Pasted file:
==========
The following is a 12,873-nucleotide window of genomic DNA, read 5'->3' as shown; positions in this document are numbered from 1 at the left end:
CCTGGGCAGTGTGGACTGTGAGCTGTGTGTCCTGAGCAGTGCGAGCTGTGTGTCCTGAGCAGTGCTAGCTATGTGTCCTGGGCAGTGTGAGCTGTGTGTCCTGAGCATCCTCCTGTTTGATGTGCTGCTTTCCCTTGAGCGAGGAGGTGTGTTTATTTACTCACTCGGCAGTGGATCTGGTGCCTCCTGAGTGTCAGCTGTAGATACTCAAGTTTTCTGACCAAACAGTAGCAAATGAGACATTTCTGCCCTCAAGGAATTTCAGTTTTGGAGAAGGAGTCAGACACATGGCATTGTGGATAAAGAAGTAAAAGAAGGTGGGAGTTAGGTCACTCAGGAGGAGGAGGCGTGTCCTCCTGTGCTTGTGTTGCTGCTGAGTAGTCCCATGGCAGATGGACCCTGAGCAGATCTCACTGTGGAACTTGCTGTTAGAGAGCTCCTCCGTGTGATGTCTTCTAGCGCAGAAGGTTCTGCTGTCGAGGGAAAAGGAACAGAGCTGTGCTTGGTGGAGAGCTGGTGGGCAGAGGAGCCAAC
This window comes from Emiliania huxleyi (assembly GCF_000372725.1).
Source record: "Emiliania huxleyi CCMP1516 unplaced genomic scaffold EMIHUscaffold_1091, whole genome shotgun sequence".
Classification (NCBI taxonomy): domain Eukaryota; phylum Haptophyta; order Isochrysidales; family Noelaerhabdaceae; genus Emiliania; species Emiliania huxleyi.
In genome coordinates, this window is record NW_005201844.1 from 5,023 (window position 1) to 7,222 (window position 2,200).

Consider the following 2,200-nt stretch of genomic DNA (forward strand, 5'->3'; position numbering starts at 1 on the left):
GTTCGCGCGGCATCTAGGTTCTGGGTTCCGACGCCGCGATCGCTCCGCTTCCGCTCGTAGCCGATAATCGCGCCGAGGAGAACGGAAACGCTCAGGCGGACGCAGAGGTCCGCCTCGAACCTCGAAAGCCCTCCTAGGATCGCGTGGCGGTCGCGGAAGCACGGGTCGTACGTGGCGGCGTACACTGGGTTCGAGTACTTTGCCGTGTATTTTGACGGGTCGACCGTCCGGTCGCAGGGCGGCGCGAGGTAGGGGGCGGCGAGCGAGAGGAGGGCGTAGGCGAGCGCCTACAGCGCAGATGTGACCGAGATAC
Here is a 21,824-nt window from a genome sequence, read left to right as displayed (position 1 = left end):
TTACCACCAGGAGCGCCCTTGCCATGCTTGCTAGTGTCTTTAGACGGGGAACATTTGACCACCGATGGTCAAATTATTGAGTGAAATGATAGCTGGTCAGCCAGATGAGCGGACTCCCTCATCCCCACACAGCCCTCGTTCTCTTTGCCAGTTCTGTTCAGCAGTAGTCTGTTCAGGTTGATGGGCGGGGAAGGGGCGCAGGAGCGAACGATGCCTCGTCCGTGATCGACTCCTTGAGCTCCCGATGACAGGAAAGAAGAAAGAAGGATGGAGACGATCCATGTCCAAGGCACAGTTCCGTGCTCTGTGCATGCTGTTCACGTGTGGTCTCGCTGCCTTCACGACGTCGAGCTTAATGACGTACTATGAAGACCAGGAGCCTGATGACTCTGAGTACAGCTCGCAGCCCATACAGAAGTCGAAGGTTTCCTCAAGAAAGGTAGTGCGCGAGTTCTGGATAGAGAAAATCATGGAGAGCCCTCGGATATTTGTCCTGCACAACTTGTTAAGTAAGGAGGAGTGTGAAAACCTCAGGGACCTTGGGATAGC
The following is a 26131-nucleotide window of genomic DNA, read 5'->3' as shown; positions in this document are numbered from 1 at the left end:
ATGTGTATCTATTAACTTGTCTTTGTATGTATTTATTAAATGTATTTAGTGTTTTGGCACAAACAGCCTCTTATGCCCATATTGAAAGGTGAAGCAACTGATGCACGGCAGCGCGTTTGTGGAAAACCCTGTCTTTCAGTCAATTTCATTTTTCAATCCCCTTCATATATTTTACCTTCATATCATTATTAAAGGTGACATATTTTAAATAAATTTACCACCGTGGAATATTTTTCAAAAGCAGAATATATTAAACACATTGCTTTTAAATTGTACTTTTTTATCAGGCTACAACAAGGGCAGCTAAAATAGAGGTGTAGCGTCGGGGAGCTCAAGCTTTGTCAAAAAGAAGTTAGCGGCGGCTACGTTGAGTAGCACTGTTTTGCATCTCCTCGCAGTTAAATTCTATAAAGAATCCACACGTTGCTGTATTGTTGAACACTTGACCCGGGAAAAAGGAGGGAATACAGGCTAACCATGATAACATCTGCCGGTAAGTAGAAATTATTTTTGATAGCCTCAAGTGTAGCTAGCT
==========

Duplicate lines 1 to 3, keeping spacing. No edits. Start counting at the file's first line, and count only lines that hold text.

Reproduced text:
The following is a 12,873-nucleotide window of genomic DNA, read 5'->3' as shown; positions in this document are numbered from 1 at the left end:
CCTGGGCAGTGTGGACTGTGAGCTGTGTGTCCTGAGCAGTGCGAGCTGTGTGTCCTGAGCAGTGCTAGCTATGTGTCCTGGGCAGTGTGAGCTGTGTGTCCTGAGCATCCTCCTGTTTGATGTGCTGCTTTCCCTTGAGCGAGGAGGTGTGTTTATTTACTCACTCGGCAGTGGATCTGGTGCCTCCTGAGTGTCAGCTGTAGATACTCAAGTTTTCTGACCAAACAGTAGCAAATGAGACATTTCTGCCCTCAAGGAATTTCAGTTTTGGAGAAGGAGTCAGACACATGGCATTGTGGATAAAGAAGTAAAAGAAGGTGGGAGTTAGGTCACTCAGGAGGAGGAGGCGTGTCCTCCTGTGCTTGTGTTGCTGCTGAGTAGTCCCATGGCAGATGGACCCTGAGCAGATCTCACTGTGGAACTTGCTGTTAGAGAGCTCCTCCGTGTGATGTCTTCTAGCGCAGAAGGTTCTGCTGTCGAGGGAAAAGGAACAGAGCTGTGCTTGGTGGAGAGCTGGTGGGCAGAGGAGCCAAC
This window comes from Emiliania huxleyi (assembly GCF_000372725.1).